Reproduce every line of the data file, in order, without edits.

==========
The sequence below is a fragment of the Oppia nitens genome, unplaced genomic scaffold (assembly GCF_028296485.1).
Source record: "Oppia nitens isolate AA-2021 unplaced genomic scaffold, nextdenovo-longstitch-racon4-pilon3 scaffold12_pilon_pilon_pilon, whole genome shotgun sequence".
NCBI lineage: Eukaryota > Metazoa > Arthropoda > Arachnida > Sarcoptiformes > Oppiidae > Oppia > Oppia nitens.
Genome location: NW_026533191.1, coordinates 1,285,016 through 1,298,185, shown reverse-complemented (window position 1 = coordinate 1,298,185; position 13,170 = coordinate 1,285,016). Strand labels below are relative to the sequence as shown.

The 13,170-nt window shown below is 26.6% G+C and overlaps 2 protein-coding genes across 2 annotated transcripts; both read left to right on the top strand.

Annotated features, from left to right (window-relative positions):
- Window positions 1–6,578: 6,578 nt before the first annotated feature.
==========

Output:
The sequence below is a fragment of the Oppia nitens genome, unplaced genomic scaffold (assembly GCF_028296485.1).
Source record: "Oppia nitens isolate AA-2021 unplaced genomic scaffold, nextdenovo-longstitch-racon4-pilon3 scaffold12_pilon_pilon_pilon, whole genome shotgun sequence".
NCBI lineage: Eukaryota > Metazoa > Arthropoda > Arachnida > Sarcoptiformes > Oppiidae > Oppia > Oppia nitens.
Genome location: NW_026533191.1, coordinates 1,285,016 through 1,298,185, shown reverse-complemented (window position 1 = coordinate 1,298,185; position 13,170 = coordinate 1,285,016). Strand labels below are relative to the sequence as shown.

The 13,170-nt window shown below is 26.6% G+C and overlaps 2 protein-coding genes across 2 annotated transcripts; both read left to right on the top strand.

Annotated features, from left to right (window-relative positions):
- Window positions 1–6,578: 6,578 nt before the first annotated feature.